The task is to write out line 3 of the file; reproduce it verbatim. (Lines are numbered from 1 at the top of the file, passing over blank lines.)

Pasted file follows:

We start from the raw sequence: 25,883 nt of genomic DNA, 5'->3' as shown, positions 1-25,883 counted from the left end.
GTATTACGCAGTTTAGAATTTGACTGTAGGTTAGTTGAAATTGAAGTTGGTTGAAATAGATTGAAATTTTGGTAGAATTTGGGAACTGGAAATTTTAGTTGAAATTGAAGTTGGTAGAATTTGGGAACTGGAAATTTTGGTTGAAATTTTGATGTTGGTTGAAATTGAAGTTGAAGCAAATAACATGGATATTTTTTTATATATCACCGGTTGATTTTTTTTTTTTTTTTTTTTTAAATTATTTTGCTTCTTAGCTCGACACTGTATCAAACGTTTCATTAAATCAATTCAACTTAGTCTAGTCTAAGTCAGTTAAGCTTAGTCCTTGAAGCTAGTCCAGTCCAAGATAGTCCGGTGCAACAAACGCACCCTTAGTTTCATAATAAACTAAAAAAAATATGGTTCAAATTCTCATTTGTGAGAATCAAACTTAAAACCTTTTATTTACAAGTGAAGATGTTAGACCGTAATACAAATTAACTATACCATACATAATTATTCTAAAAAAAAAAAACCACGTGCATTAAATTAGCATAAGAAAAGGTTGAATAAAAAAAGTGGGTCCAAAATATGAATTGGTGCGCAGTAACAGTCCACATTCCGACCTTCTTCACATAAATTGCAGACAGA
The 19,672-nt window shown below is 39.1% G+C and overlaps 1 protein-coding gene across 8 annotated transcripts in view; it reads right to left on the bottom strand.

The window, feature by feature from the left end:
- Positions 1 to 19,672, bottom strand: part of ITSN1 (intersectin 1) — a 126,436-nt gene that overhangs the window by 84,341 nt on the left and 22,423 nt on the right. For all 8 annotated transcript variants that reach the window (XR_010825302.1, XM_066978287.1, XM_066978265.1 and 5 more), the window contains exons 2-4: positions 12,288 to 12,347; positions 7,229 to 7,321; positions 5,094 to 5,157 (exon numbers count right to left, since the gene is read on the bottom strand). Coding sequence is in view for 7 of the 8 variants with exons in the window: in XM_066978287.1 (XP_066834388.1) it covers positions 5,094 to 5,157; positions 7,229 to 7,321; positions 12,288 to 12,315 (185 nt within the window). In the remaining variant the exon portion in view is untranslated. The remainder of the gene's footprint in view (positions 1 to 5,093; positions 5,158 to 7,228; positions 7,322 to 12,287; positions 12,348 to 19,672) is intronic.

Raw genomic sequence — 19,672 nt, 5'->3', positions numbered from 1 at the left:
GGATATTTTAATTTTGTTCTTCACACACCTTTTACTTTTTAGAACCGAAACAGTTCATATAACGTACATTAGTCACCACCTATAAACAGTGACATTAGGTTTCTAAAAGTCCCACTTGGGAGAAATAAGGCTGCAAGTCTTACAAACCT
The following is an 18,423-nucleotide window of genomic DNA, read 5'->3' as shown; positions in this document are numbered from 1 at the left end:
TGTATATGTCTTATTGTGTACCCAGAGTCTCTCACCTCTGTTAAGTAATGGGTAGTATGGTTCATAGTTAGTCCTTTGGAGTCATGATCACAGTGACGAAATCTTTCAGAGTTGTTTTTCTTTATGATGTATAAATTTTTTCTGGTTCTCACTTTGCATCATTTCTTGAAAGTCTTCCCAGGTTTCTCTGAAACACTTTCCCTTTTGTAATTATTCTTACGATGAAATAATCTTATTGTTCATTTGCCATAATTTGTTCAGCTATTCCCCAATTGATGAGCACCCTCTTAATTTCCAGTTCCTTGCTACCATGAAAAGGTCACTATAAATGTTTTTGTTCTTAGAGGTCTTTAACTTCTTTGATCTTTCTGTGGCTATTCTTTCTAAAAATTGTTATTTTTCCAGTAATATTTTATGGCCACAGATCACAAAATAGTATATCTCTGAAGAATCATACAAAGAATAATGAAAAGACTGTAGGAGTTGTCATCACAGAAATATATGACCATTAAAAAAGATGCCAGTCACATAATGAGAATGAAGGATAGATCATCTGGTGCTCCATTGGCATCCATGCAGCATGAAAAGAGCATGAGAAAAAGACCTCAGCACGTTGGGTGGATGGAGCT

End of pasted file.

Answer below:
The 19,672-nt window shown below is 39.1% G+C and overlaps 1 protein-coding gene across 8 annotated transcripts in view; it reads right to left on the bottom strand.